Under cover of night on June 6, 1944, six gliders carrying 181 officers and men of the Second Oxfordshire and Buckinghamshire Light Infantry landed on the eastern flank of a 60-mile invasion front on the northern coast of France. The regiment had a heritage going back to the battles of Bunker Hill and New Orleans, to Waterloo and to World War I. Now its soldiers were in the vanguard of the invasion of Hitler’s Europe.

Major Howard’s D Company was ordered to seize two bridges, one over the Caen Canal and the other spanning the parallel Orne River. If the Germans held on to those bridges, panzer units could move across them in a counterattack isolating 10,000 British paratroopers jumping behind the British invasion beach known as Sword, where infantry forces would arrive at daybreak. And Major Howard’s men sought to strike swiftly to prevent the Germans from blowing up the bridges if they were overwhelmed; the British needed those bridges to resupply their airborne units.

British Halifax bombers towed the gliders over the English Channel, then cut them loose.

Major Howard’s lead glider landed at 12:16 A.M., only 50 yards from the Caen Canal bridge, but the glider’s nose collapsed on impact, knocking everybody aboard unconscious for a few seconds. The soldiers quickly emerged, and over the next five minutes the men directly under Major Howard killed the surprised German defenders.

The nearby Orne River bridge was captured by other troops in Major Howard’s unit, and soon the words ”Ham and Jam,” signifying mission accomplished, were radioed to the airborne.

Two British soldiers were killed and 14 wounded in the operation.

Over the next 12 hours, British paratroopers and commandos reinforced Major Howard’s men, and British forces were able to move toward the city of Caen, their flank having been protected by the capture of the bridges.

On July 16, Major Howard received the Distinguished Service Order, Britain’s second-highest award for valor. On the 10th anniversary of D-Day, he received the Croix de Guerre Avec Palme from the French Government, which had renamed the Caen Canal span Pegasus Bridge, for the flying horse symbolizing the British airborne. The road crossing the bridge was later renamed Esplanade Major John Howard.

Why is this important? Well, it’s important to think on the things that are excellent. There are so many things in the culture that are not excellent that we are confronted with every day. We have to make it our business to do things together where goodness is celebrated. Especially when manly virtues like courage are celebrated. We don’t do that much anymore. And I think there’s a connection between wargames and Christian apologetics that we need to deliberately encourage.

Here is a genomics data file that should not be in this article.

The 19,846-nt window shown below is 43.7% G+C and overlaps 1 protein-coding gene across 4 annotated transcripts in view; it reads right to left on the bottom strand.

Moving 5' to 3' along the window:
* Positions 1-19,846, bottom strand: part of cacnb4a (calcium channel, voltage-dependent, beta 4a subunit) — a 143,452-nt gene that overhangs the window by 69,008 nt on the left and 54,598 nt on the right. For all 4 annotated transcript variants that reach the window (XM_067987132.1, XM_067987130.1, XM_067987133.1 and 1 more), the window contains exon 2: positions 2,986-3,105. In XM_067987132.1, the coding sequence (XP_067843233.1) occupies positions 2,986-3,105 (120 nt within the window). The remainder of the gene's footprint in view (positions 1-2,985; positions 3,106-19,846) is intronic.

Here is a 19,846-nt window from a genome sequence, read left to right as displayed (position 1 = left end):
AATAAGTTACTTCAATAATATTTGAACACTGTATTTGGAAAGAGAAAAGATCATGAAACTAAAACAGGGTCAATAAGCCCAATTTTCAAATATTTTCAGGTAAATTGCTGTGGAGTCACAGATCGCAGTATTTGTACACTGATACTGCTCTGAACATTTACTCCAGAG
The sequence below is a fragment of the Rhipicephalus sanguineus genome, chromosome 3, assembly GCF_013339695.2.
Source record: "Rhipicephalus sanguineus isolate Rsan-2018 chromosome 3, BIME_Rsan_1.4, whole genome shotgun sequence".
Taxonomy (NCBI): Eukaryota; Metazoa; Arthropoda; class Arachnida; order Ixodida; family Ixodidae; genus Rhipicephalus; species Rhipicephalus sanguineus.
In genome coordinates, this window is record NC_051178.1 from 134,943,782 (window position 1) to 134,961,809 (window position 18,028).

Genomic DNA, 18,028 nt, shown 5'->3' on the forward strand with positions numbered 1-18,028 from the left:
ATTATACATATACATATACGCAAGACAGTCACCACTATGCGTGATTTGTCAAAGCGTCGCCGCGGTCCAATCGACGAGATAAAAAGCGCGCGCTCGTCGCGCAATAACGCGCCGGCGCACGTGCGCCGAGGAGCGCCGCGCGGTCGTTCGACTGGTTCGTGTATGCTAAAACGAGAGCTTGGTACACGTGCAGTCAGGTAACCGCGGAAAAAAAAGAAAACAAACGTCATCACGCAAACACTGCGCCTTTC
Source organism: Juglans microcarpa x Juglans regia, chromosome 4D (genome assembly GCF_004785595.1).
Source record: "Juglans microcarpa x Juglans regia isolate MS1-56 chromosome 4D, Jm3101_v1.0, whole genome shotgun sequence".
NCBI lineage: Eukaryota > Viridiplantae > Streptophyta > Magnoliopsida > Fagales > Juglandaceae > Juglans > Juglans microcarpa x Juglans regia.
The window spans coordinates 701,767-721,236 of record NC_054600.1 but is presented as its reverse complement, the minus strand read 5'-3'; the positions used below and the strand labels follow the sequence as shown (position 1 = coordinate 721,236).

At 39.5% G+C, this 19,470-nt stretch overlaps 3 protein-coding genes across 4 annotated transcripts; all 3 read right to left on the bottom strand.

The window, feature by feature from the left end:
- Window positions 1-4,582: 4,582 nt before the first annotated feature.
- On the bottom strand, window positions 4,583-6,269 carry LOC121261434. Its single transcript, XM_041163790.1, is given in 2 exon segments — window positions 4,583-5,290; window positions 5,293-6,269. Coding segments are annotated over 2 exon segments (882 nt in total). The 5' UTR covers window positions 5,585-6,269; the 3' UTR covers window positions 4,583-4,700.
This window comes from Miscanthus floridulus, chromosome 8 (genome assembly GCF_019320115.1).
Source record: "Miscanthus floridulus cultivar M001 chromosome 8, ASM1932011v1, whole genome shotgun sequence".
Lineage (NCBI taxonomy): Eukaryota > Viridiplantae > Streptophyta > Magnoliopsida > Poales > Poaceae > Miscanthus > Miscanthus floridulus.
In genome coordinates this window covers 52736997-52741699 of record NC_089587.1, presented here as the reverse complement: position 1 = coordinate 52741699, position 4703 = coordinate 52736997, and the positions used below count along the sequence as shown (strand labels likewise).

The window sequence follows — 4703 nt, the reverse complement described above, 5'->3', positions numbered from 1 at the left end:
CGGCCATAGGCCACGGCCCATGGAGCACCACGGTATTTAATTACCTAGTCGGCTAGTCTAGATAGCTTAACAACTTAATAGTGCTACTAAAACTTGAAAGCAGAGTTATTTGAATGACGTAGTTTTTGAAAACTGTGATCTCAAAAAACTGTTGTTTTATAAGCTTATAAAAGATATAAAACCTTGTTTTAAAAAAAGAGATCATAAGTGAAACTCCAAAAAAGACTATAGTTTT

Here’s an excellent passage from Shakespeare’s “Henry V” that makes the point:

This day is called the feast of Crispian:
He that outlives this day and comes safe home,
Will stand a tip-toe when this day is named,
And rouse him at the name of Crispian.
He that shall live this day, and see old age,
Will yearly on the vigil feast his neighbours,
And say, ‘To-morrow is Saint Crispian:’
Then will he strip his sleeve and show his scars,
And say, ‘These wounds I had on Crispin’s day.’
Old men forget: yet all shall be forgot,
But he’ll remember with advantages
What feats he did that day. Then shall our names,
Familiar in his mouth as household words,
Harry the King, Bedford and Exeter,
Warwick and Talbot, Salisbury and Gloucester,
Be in their flowing cups freshly remembered.
This story shall the good man teach his son;
And Crispin Crispian shall ne’er go by,
From this day to the ending of the world,
But we in it shall be rememberèd;
We few, we happy few, we band of brothers;
For he to-day that sheds his blood with me
Shall be my brother; be he ne’er so vile
This day shall gentle his condition:
And gentlemen in England, now a-bed
Shall think themselves accursed they were not here,
And hold their manhoods cheap whiles any speaks
That fought with us upon Saint Crispin’s day. (4.3.43)

This is from the famous speech in which King Henry charges his men to fight well before the famous Battle of Agincourt.

You can read more about the history of the British Airborne division and Pegasus bridge. The famous historian of the second world war Stephen E. Ambrose also wrote a history of the Pegasus bridge battle, called “Pegasus Bridge: June 6, 1944“. You won’t find many military historians better than Stephen E. Ambrose!

You might be surprised how many men are interested in military history and wargames, precisely because men instinctively look up to men like John Howard who embody qualities like bravery and courage. We have a dearth of moral character in this society. And we don’t do much to teach young men about manly virtues, even in the church. I think that it is important for us to think of creative ways for us to present good character to our young men. Young women should also learn about good character, because they must separate out the good men from the bad when they are courting.

Thanks to Dina for helping me to edit this post!